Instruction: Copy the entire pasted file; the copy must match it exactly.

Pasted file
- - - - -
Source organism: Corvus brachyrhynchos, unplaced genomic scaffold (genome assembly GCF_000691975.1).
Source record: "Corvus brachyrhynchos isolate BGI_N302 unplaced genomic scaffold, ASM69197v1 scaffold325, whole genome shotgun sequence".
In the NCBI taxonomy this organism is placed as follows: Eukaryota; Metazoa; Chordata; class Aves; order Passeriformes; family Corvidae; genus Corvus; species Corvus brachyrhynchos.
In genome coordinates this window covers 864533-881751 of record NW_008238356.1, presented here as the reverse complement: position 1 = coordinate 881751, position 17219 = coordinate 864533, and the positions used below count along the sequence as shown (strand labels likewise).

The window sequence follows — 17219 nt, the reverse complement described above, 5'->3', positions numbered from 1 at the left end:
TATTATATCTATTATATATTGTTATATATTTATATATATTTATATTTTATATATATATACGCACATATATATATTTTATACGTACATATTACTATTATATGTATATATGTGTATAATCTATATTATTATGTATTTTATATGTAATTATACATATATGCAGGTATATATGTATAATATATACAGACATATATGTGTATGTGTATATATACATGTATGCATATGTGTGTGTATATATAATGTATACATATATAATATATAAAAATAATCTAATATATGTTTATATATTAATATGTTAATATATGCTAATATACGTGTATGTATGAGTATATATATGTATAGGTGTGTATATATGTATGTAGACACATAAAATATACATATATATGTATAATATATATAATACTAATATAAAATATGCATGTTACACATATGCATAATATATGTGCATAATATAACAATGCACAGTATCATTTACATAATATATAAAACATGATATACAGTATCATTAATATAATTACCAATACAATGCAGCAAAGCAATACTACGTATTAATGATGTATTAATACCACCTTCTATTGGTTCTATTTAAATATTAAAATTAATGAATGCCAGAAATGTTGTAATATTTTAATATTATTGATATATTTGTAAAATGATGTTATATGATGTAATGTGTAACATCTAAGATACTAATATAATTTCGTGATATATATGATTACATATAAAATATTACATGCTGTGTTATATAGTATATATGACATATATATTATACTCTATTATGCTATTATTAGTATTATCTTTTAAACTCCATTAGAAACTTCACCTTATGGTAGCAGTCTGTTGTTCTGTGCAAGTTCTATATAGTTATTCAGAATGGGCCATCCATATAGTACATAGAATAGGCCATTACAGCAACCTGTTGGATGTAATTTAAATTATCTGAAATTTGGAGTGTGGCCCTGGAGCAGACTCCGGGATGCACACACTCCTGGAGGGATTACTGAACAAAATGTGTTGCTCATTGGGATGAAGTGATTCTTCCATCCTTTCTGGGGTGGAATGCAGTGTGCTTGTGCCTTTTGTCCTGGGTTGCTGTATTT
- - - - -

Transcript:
Source organism: Corvus brachyrhynchos, unplaced genomic scaffold (genome assembly GCF_000691975.1).
Source record: "Corvus brachyrhynchos isolate BGI_N302 unplaced genomic scaffold, ASM69197v1 scaffold325, whole genome shotgun sequence".
In the NCBI taxonomy this organism is placed as follows: Eukaryota; Metazoa; Chordata; class Aves; order Passeriformes; family Corvidae; genus Corvus; species Corvus brachyrhynchos.
In genome coordinates this window covers 864533-881751 of record NW_008238356.1, presented here as the reverse complement: position 1 = coordinate 881751, position 17219 = coordinate 864533, and the positions used below count along the sequence as shown (strand labels likewise).

The window sequence follows — 17219 nt, the reverse complement described above, 5'->3', positions numbered from 1 at the left end:
TATTATATCTATTATATATTGTTATATATTTATATATATTTATATTTTATATATATATACGCACATATATATATTTTATACGTACATATTACTATTATATGTATATATGTGTATAATCTATATTATTATGTATTTTATATGTAATTATACATATATGCAGGTATATATGTATAATATATACAGACATATATGTGTATGTGTATATATACATGTATGCATATGTGTGTGTATATATAATGTATACATATATAATATATAAAAATAATCTAATATATGTTTATATATTAATATGTTAATATATGCTAATATACGTGTATGTATGAGTATATATATGTATAGGTGTGTATATATGTATGTAGACACATAAAATATACATATATATGTATAATATATATAATACTAATATAAAATATGCATGTTACACATATGCATAATATATGTGCATAATATAACAATGCACAGTATCATTTACATAATATATAAAACATGATATACAGTATCATTAATATAATTACCAATACAATGCAGCAAAGCAATACTACGTATTAATGATGTATTAATACCACCTTCTATTGGTTCTATTTAAATATTAAAATTAATGAATGCCAGAAATGTTGTAATATTTTAATATTATTGATATATTTGTAAAATGATGTTATATGATGTAATGTGTAACATCTAAGATACTAATATAATTTCGTGATATATATGATTACATATAAAATATTACATGCTGTGTTATATAGTATATATGACATATATATTATACTCTATTATGCTATTATTAGTATTATCTTTTAAACTCCATTAGAAACTTCACCTTATGGTAGCAGTCTGTTGTTCTGTGCAAGTTCTATATAGTTATTCAGAATGGGCCATCCATATAGTACATAGAATAGGCCATTACAGCAACCTGTTGGATGTAATTTAAATTATCTGAAATTTGGAGTGTGGCCCTGGAGCAGACTCCGGGATGCACACACTCCTGGAGGGATTACTGAACAAAATGTGTTGCTCATTGGGATGAAGTGATTCTTCCATCCTTTCTGGGGTGGAATGCAGTGTGCTTGTGCCTTTTGTCCTGGGTTGCTGTATTT